The project seeks to improve comprehensive sexual and reproductive health (SRH), including safe and legal abortions and post-abortion care for young women, especially adolescent girls, and help ensure the fulfillment of sexual and reproductive rights in targeted districts of Bolivia, Ecuador, Guyana and Peru. Sexual and reproductive health and rights (SRHR) education and training are central to this project which aims to provide young people, especially adolescent girls, with the information and tools required to protect themselves against sexual violence and unplanned pregnancies. Project activities include: (1) training for community facilitators, trainers and peer educators on raising awareness about SRHR among youth, and on providing comprehensive sexuality education (CSE); (2) strengthening youth and women’s groups and local civil society organizations (CSOs) in order to promote SRHR; (3) providing affordable, comprehensive and youth-friendly SRH services through innovative cost-efficient and sustainable models; and (4) engaging community leaders, norm setters and men to address barriers that inhibit access to SRHR services. The project is expected to directly benefit 217,000 young women and young men between the ages of 10 and 24 (of which 63% are women), including highly vulnerable populations such as youth who are indigenous, migrants, Afro-descendant, and/or LGBT, as well as those from impoverished communities. The project also aims to build the capacity of over 2,200 educators, volunteers, health workers, leaders and activists. The project is expected to indirectly benefit a population of over 8 million in 14 targeted regions in Bolivia, Ecuador, Guyana and Peru. The public engagement component is expected to reach approximately 20,000 Canadians and over 40 Canadian-based organizations.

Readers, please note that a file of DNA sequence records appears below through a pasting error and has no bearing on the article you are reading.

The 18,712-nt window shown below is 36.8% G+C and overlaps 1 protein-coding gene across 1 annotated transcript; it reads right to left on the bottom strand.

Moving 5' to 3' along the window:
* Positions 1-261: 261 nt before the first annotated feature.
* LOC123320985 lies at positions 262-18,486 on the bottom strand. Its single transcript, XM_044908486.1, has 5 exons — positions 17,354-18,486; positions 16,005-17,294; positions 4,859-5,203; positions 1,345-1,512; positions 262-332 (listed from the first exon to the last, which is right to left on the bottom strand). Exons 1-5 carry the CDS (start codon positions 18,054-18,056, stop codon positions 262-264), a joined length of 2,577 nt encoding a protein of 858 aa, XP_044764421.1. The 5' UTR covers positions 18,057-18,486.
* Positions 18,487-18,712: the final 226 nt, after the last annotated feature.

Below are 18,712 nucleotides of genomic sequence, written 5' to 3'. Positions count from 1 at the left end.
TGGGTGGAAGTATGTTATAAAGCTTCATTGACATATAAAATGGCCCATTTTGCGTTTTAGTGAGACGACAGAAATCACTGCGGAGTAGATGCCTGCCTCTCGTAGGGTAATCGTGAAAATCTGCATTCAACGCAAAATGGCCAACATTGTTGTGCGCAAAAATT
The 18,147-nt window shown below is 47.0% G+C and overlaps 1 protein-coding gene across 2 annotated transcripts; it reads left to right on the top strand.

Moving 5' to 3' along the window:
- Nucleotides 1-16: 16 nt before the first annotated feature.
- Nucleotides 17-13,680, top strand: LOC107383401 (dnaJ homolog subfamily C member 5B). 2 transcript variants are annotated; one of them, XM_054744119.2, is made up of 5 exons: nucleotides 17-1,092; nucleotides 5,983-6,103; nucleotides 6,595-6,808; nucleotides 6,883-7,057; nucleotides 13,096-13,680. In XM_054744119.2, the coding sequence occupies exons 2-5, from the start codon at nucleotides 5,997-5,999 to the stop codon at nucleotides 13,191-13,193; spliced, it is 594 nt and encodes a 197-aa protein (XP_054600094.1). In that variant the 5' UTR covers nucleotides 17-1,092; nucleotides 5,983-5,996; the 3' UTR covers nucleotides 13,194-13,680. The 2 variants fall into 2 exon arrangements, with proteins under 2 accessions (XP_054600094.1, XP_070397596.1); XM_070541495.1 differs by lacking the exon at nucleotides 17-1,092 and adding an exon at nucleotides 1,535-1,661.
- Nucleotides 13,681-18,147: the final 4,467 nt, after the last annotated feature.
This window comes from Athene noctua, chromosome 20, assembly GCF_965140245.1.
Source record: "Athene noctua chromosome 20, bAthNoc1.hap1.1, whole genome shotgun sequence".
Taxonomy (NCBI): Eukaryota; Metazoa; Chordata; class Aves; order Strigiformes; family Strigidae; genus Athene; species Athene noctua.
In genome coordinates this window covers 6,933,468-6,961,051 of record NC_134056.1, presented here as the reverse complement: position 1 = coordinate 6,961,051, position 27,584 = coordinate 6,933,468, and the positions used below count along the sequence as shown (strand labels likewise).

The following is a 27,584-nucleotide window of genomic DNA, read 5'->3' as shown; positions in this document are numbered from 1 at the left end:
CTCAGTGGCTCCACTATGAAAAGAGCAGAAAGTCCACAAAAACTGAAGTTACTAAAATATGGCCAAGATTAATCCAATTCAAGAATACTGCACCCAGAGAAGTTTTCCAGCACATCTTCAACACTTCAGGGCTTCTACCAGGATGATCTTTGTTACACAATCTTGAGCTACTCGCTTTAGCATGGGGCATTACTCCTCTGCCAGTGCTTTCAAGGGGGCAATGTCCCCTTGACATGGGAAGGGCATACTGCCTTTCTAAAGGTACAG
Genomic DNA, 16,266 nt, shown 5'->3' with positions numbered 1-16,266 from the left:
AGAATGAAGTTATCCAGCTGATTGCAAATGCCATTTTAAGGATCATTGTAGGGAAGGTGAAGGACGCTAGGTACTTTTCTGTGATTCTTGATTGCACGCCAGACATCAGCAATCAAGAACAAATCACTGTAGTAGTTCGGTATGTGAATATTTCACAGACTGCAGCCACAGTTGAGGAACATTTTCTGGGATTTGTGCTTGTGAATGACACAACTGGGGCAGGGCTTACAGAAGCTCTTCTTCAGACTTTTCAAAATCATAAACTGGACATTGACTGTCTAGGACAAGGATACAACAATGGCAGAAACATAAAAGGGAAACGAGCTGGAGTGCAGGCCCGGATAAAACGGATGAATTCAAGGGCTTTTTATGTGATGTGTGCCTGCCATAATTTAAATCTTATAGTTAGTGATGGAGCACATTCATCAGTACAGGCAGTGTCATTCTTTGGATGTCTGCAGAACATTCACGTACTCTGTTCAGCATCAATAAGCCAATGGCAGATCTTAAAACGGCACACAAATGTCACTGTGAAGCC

The expected outcomes for this project include: (1) improved provision of gender-responsive comprehensive sexuality education (CSE) and youth-friendly SRHR services in targeted districts; (2) increased utilization of gender-responsive CSE and youth-friendly SRHR services in targeted districts; and (3) increased government and civil society responsiveness to the SRHR of young people, especially adolescent girls, at the local, regional, national and global levels.